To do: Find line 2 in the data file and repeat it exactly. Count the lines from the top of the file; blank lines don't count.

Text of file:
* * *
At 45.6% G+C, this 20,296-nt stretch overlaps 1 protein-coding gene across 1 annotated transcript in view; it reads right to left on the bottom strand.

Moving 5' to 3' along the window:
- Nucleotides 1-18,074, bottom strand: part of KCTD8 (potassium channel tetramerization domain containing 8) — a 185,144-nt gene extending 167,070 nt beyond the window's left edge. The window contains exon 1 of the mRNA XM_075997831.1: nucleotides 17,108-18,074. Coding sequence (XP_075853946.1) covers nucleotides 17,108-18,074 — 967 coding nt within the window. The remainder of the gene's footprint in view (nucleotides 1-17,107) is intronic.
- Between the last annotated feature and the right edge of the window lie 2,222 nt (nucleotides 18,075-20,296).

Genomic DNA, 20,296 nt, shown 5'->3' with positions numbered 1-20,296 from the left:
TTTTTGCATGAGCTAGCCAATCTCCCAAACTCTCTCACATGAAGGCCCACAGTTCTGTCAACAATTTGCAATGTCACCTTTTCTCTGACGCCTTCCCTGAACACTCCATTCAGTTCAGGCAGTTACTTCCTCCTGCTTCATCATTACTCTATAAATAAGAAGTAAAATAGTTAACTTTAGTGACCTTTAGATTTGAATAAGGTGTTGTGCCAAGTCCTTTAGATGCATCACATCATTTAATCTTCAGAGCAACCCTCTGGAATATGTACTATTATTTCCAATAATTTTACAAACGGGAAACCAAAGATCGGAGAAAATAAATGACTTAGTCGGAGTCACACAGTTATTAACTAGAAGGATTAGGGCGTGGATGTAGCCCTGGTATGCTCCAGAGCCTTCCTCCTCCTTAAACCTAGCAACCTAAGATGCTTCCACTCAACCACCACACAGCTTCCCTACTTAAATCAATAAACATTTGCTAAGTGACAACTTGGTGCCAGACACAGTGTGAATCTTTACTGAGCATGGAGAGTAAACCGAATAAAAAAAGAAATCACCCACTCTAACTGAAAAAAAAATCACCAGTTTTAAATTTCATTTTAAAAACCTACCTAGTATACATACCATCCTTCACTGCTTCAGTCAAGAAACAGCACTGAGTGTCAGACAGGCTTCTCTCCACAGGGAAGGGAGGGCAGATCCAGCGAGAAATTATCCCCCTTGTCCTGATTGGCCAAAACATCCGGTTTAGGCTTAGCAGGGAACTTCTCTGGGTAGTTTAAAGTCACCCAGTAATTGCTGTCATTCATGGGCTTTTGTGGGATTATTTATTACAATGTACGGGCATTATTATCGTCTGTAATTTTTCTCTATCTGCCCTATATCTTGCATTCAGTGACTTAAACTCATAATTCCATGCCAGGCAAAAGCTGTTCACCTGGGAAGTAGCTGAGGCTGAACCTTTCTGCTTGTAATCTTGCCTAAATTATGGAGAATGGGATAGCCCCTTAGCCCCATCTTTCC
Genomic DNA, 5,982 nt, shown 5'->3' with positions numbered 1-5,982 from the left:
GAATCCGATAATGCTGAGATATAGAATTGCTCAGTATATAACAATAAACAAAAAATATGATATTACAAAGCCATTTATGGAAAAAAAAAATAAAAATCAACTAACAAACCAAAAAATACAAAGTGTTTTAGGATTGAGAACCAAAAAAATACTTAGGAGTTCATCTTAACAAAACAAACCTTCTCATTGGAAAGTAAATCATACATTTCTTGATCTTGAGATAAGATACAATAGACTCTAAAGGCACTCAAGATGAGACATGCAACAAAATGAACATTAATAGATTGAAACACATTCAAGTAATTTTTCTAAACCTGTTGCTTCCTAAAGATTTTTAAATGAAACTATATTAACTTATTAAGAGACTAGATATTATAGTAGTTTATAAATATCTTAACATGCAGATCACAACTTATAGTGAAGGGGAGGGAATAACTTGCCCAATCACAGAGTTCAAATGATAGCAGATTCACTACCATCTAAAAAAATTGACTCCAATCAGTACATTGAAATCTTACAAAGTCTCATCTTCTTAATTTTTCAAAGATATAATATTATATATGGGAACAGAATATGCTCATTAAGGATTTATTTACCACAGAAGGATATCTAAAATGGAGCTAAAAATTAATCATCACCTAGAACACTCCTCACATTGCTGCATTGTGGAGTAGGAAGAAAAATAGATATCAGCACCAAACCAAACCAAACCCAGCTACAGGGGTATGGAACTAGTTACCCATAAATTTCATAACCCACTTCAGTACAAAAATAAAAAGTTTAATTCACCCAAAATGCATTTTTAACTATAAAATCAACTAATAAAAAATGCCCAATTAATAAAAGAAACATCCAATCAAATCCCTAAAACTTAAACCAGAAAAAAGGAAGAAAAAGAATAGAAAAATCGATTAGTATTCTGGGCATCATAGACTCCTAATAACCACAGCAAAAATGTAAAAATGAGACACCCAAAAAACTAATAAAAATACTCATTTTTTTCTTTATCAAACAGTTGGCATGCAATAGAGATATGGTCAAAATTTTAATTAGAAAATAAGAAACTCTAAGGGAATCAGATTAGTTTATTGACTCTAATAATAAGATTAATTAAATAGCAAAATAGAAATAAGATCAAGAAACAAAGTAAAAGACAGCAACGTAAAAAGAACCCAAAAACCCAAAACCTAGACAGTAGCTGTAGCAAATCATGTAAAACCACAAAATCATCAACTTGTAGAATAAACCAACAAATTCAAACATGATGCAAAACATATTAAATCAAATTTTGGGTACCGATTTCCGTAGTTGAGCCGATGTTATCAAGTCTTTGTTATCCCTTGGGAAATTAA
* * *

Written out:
Moving 5' to 3' along the window: